Hockey thrills fans of various sports, combing the speed of basketball, the hard hits of football, and the glistening blades of competitive haircutting. Study this frozen fusion with this GrouponLive deal to see a Chicago Wolves game at Allstate Arena. For $12, you get one G-Pass for seating in sections 101, 104–109, or 112–116 (up to a $20.75 value, including all fees). Doors open one hour before the puck drops. Choose from the following games:
- Against the Peoria Rivermen on Wednesday, October 17, at 7 p.m.
- Against the Milwaukee Admirals on Tuesday, November 20, at 7 p.m.
- Against the Rockford IceHogs on Wednesday, November 28, at 7 p.m.
Because the ticket is a G-Pass, Groupon customers can use it to enter the venue directly; they will not need to redeem their Groupon at will call.
Four-time league champions the Chicago Wolves storm into Allstate Arena, seeking a return to the Calder Cup playoffs. In his second season as the Wolves' head coach, Scott Arniel leads a talented pack of puck pushers, who are determined to keep momentum after after a 2-1-0-1 preseason showing. Goalie Eddie Lack stifles opposing rushes by spinning his signature web of cotton candy around the net while points machines Darren Hayder and Brett Sterling dazzle crowds with supersonic shots and precise passes. As fans keep up with the fast-paced glacial action, lupine mascot Skates prowls the arena to hand out high-fives, sign autographs, and lecture crowd members on the hazardous properties of silver.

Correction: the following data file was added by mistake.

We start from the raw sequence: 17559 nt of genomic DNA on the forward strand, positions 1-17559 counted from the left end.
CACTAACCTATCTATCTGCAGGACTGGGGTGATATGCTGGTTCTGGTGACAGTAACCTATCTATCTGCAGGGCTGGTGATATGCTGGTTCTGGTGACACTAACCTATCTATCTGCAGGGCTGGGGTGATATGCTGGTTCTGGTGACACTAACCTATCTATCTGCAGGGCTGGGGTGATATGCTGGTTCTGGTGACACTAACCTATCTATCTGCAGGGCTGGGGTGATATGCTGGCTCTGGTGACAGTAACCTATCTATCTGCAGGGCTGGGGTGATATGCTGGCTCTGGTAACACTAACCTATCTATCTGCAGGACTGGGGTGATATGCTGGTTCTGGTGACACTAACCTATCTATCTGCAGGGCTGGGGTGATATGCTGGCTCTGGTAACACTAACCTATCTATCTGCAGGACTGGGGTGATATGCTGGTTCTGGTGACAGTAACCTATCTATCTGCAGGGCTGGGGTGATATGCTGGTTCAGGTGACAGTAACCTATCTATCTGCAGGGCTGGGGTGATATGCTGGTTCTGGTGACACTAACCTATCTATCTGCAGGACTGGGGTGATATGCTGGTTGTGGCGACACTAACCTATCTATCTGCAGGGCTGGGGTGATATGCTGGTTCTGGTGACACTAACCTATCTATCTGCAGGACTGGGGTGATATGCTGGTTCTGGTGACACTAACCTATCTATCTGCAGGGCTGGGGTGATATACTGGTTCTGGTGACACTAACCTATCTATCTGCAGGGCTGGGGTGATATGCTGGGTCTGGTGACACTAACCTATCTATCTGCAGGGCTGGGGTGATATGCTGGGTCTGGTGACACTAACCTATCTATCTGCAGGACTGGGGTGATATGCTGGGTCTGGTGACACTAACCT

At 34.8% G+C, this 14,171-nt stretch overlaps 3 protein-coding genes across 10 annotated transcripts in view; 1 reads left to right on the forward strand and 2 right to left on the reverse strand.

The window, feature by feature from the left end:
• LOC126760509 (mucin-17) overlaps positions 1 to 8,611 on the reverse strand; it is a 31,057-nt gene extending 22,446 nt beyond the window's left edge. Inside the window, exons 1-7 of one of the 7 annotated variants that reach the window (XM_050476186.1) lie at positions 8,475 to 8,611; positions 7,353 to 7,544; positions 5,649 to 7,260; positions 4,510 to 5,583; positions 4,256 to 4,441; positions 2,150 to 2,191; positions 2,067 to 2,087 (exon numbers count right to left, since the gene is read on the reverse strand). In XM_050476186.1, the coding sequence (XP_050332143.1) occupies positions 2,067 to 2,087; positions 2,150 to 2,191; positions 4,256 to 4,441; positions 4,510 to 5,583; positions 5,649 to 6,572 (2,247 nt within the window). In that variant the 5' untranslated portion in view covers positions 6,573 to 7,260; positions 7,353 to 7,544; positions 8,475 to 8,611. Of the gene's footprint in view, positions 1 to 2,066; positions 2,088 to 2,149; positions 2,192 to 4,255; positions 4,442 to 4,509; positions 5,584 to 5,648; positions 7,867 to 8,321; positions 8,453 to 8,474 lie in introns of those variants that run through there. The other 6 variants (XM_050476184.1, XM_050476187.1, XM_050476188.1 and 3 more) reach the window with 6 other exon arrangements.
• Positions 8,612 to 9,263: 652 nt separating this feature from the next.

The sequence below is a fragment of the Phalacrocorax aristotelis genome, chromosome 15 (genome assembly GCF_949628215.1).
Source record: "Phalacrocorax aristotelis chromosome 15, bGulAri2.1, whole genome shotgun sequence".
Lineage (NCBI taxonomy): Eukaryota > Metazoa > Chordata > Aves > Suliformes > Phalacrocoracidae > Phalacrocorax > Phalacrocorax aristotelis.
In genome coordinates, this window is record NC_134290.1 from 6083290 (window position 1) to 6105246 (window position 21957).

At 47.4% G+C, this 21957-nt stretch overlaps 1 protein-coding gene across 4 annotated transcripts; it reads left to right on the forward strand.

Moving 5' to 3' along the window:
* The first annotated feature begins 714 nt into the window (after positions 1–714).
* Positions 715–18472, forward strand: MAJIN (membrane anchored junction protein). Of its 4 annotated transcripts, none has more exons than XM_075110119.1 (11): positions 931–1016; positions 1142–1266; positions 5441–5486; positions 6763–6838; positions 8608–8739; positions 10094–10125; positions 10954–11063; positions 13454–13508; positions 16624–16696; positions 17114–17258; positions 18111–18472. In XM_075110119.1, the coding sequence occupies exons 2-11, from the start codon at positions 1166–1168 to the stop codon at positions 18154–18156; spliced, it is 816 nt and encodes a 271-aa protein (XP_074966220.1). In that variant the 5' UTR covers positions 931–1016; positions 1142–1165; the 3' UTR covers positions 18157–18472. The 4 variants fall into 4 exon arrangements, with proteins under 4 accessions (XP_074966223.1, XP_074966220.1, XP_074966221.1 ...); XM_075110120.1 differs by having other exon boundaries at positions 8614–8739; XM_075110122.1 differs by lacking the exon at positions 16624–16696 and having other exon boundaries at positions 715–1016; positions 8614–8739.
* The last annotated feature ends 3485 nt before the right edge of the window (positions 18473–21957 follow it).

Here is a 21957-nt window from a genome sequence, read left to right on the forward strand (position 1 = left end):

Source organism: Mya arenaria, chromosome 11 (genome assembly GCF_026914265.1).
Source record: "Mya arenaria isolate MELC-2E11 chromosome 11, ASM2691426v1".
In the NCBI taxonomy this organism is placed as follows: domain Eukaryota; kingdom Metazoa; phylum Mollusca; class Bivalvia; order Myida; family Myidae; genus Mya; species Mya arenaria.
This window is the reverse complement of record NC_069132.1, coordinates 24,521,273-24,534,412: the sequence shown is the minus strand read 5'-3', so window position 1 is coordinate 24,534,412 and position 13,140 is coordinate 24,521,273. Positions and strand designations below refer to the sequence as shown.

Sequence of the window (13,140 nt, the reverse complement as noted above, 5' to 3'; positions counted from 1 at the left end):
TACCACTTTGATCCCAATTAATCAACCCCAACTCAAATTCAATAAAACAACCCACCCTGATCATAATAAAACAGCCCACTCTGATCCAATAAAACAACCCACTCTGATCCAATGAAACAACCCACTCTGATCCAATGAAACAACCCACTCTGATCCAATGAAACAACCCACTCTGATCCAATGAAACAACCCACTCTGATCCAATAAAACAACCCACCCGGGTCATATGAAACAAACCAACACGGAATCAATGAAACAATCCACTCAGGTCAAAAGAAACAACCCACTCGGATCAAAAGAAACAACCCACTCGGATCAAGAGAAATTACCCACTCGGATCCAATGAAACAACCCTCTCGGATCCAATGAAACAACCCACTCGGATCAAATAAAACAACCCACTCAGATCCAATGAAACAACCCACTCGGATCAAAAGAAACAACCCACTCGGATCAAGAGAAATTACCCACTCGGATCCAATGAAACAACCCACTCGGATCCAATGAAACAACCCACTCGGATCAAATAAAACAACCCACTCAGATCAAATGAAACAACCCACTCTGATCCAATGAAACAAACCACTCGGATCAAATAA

Due to security restrictions, G-Passes must be printed out and presented in person at the event. They cannot be redeemed through Groupon's mobile app.
Since their inception in 1994, the Chicago Wolves have never had a losing season. They took home the Turner Cup twice before the IHL folded, and since joining the AHL in the 2001–02 season, they have claimed the Calder Cup twice as well. As the team seeks to out-shoot opponents on the ice at Rosemont's Allstate Arena, lupine mascot Skates prowls the stadium to hand out high-fives, sign autographs, and lecture crowd members on the hazardous properties of silver.